Nobody’s forcing you to take risks as an investor. You’re free to stash your savings in three-month Treasury bills at a current yield of 0.02 percent a year. Just bear in mind that if that rate persisted, it would take you 3,500 years to double your money. Actually, it’s worse: If inflation averaged 1 percent annually, the buying power of your ultrasafe T-bills would be reduced over that period to one-quadrillionth of its current value.
Hunkering down may be a prudent short-term strategy, but eventually you need to poke your head out of the foxhole and look for ways to make some real money. The good news is that stocks, high-yield bonds, and real estate are cheap by historical standards and stand a good chance of appreciating strongly over the next decade or so. In fact, after five monthly declines in a row, stocks jumped 9 percent from Oct. 1-Oct. 25.
“Stock values today are the most attractive relative to bonds in more than one-half century,” Jeremy Siegel, a professor of finance at the University of Pennsylvania’s Wharton School and author of Stocks for the Long Run, wrote in an Oct. 24 e-mail. “It is the fear of short-term fluctuations that keeps stock prices so low, and this generates the superior returns that stockholders have always achieved when buying at favorable valuations, such as we see today.”
You can think of today’s ultralow interest rates as a hard shove from Federal Reserve Chairman Ben Bernanke to get you out of your defensive posture. One way low rates juice economic growth is by inducing investors to reach for yield by putting their money to work in riskier investments. That juicing went too far in the 2000s, inflating an asset bubble. But at this stage of the feeble recovery, the Fed is judging that more risk-taking would be a good thing.
Persuading people to buy when prices have gone down is a challenge. In focusing on the weak returns in stocks over the past decade, “investors are all looking in the rearview mirror,” says Daniel J. Genter, chief executive officer and chief investment officer of RNC Genter Capital Management in Los Angeles. Skittish investors withdrew an estimated net $341 billion from U.S. equity mutual funds from the start of 2008 through September 2011, including $61 billion so far this year, according to the Investment Company Institute. In its annual survey, the institute found that the share of mutual-fund-owning households that want below-average or no risk rose to 23 percent in May of this year, from 14 percent in May 2008, while the share seeking above-average risk shrank.
It’s the same in housing as in stocks. The unprecedented decline in home prices seems to have persuaded many Americans that things are bound to keep getting worse. According to a Sept. 15-16 poll by Rasmussen Reports, only 13 percent of Americans expected the price of their home to rise over the next year, and just 36 percent thought it would go up over the next five years. In contrast, back in December 2006, when prices were overvalued, a Pew Research Center survey found that 81 percent of respondents expected their home price to increase.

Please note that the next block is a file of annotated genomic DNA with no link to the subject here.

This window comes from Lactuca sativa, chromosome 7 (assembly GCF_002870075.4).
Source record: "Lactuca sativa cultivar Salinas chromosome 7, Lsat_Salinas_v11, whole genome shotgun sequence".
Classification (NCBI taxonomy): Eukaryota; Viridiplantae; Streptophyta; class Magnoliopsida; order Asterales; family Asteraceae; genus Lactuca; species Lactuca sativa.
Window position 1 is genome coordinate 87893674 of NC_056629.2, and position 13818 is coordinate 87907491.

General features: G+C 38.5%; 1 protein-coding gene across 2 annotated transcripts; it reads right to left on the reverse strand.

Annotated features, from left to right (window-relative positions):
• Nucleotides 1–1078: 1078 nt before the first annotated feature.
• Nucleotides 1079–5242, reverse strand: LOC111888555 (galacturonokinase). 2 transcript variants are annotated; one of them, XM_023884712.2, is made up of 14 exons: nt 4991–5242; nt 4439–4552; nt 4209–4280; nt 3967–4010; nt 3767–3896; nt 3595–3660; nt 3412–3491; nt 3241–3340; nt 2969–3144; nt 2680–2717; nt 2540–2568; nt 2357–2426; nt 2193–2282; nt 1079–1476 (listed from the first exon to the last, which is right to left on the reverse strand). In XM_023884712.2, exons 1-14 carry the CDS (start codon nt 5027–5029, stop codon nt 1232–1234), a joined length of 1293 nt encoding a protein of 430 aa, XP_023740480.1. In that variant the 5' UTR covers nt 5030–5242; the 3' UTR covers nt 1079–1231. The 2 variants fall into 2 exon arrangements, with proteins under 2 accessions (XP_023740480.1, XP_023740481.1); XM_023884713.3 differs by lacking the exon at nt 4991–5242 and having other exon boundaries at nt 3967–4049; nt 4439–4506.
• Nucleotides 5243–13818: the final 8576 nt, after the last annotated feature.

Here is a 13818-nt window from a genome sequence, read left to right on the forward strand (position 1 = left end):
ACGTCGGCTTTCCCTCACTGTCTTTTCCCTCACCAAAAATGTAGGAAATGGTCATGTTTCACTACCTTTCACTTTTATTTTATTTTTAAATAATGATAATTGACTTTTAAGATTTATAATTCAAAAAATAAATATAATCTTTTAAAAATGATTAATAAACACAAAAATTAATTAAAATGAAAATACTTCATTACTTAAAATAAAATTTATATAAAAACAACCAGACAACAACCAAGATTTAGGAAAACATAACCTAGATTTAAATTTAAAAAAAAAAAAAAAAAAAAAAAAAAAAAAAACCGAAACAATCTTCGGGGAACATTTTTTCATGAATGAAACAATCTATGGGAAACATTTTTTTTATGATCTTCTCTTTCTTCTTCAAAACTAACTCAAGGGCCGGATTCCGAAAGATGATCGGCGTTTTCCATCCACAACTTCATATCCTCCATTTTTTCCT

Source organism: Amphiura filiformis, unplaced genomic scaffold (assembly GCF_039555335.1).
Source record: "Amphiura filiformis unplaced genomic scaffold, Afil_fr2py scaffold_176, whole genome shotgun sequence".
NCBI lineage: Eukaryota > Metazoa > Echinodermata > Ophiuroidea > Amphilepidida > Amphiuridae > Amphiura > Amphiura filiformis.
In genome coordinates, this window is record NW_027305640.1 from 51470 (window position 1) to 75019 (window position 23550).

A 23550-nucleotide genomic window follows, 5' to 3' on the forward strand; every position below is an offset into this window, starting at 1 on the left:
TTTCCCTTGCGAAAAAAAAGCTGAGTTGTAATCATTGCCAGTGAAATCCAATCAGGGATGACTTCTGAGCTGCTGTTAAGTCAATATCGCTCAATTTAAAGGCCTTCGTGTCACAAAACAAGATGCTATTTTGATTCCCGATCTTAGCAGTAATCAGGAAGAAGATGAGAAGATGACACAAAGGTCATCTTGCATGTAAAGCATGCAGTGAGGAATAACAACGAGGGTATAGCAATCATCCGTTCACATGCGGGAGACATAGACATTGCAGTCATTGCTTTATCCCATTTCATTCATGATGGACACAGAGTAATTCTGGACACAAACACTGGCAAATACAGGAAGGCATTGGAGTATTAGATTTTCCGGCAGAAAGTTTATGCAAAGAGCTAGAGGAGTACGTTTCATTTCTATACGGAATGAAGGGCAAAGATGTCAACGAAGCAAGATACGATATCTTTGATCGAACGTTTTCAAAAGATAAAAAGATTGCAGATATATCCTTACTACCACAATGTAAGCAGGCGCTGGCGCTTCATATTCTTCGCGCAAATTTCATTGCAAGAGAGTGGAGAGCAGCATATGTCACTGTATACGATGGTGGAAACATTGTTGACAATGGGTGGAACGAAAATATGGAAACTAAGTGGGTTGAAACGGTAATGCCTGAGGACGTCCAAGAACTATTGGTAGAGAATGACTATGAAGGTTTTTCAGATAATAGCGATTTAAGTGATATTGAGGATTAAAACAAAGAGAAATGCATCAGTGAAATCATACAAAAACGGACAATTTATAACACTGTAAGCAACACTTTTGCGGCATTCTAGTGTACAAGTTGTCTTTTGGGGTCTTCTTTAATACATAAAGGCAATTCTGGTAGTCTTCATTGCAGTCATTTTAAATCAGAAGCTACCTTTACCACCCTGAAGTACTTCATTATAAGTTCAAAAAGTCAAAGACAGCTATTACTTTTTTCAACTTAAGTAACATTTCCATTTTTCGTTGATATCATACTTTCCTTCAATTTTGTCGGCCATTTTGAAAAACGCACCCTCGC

As with stocks, the drop in home prices makes it a good time to buy, says David Kelly, chief market strategist for J.P. Morgan Funds. “Home prices look downright cheap not only from the perspective of mortgage rates and income, but also relative to the cost of renting or the cost of constructing a new home,” Kelly and analyst David M. Lebovitz write in a report called “Housing: A Time to Buy.” Meanwhile, lending standards remain so stringent that you aren’t likely to get in over your head. Kelly says, “If you can convince a bank that you’re good for a mortgage, you’re definitely good for a mortgage.”
Might home prices—or stocks—fall in coming months? Certainly. But history shows that the longer your holding period, the less likely you’ll lose money by taking more risk. The MSCI World Index—a broad measure of global stock performance—typically goes down in 4 of every 10 months. But the probability of a decline shrinks to 25 percent over a full year, 7 percent over 10 years, and “almost never” over 20 years, according to Barclays Wealth. Sustained nationwide home-price declines like the current one are even rarer than stock market crashes. And even after what’s by far the worst housing bust since the Great Depression, the Case-Shiller 20-City Home Price Index is still above its level of early 2003.
All this is not to advise risking everything on a horse that goes off at 50-1. “You have to be bound by what the market is offering,” says John C. Bogle, founder of mutual fund company Vanguard Group. “When you try to get more there than is available, you start to go out on the tree limb. And at some point you go so far out the tree snaps.”
Investors in 401(k)s have the right attitude. They put their investing on autopilot. During the market’s swings of 2007 through 2010, Vanguard Group found that the share of contributions going into equities in its defined-contribution plans stayed within a narrow range of 68 percent to 74 percent.
The trick is to adopt the same unruffled approach for investments outside the 401(k). That includes buying a house. Unlike the slow drip of a 401(k), a home purchase is an all-or-nothing decision that’s not easy to approach dispassionately. But focusing on the facts can help. So relax, investors. Even if you don’t catch the very bottom, over the long term you’re likely to do better than 0.02 percent a year.